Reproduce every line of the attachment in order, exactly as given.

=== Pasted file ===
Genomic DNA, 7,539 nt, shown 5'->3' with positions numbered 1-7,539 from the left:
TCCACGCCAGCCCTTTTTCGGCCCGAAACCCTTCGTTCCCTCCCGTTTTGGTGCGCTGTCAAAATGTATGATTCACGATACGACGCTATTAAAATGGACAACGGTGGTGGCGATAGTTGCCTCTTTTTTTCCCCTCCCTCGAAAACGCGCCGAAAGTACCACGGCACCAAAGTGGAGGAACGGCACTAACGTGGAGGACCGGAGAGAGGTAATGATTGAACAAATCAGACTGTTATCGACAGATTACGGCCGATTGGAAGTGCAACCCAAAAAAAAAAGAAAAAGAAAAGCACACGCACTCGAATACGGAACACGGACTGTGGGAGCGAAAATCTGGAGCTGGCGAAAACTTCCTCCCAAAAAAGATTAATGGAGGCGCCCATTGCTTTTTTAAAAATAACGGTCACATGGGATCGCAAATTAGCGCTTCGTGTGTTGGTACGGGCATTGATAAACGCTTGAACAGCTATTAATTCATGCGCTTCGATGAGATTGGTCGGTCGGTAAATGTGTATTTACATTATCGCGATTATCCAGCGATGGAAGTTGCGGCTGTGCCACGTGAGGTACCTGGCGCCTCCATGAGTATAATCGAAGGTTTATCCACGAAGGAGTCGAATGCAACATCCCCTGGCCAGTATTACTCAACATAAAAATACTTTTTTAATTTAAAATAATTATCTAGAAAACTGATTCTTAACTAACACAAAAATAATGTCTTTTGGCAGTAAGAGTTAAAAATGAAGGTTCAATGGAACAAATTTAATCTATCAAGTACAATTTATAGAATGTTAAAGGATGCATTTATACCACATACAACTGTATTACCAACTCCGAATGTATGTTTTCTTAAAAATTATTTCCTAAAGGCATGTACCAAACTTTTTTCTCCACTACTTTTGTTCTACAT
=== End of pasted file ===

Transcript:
Genomic DNA, 7,539 nt, shown 5'->3' with positions numbered 1-7,539 from the left:
TCCACGCCAGCCCTTTTTCGGCCCGAAACCCTTCGTTCCCTCCCGTTTTGGTGCGCTGTCAAAATGTATGATTCACGATACGACGCTATTAAAATGGACAACGGTGGTGGCGATAGTTGCCTCTTTTTTTCCCCTCCCTCGAAAACGCGCCGAAAGTACCACGGCACCAAAGTGGAGGAACGGCACTAACGTGGAGGACCGGAGAGAGGTAATGATTGAACAAATCAGACTGTTATCGACAGATTACGGCCGATTGGAAGTGCAACCCAAAAAAAAAAGAAAAAGAAAAGCACACGCACTCGAATACGGAACACGGACTGTGGGAGCGAAAATCTGGAGCTGGCGAAAACTTCCTCCCAAAAAAGATTAATGGAGGCGCCCATTGCTTTTTTAAAAATAACGGTCACATGGGATCGCAAATTAGCGCTTCGTGTGTTGGTACGGGCATTGATAAACGCTTGAACAGCTATTAATTCATGCGCTTCGATGAGATTGGTCGGTCGGTAAATGTGTATTTACATTATCGCGATTATCCAGCGATGGAAGTTGCGGCTGTGCCACGTGAGGTACCTGGCGCCTCCATGAGTATAATCGAAGGTTTATCCACGAAGGAGTCGAATGCAACATCCCCTGGCCAGTATTACTCAACATAAAAATACTTTTTTAATTTAAAATAATTATCTAGAAAACTGATTCTTAACTAACACAAAAATAATGTCTTTTGGCAGTAAGAGTTAAAAATGAAGGTTCAATGGAACAAATTTAATCTATCAAGTACAATTTATAGAATGTTAAAGGATGCATTTATACCACATACAACTGTATTACCAACTCCGAATGTATGTTTTCTTAAAAATTATTTCCTAAAGGCATGTACCAAACTTTTTTCTCCACTACTTTTGTTCTACAT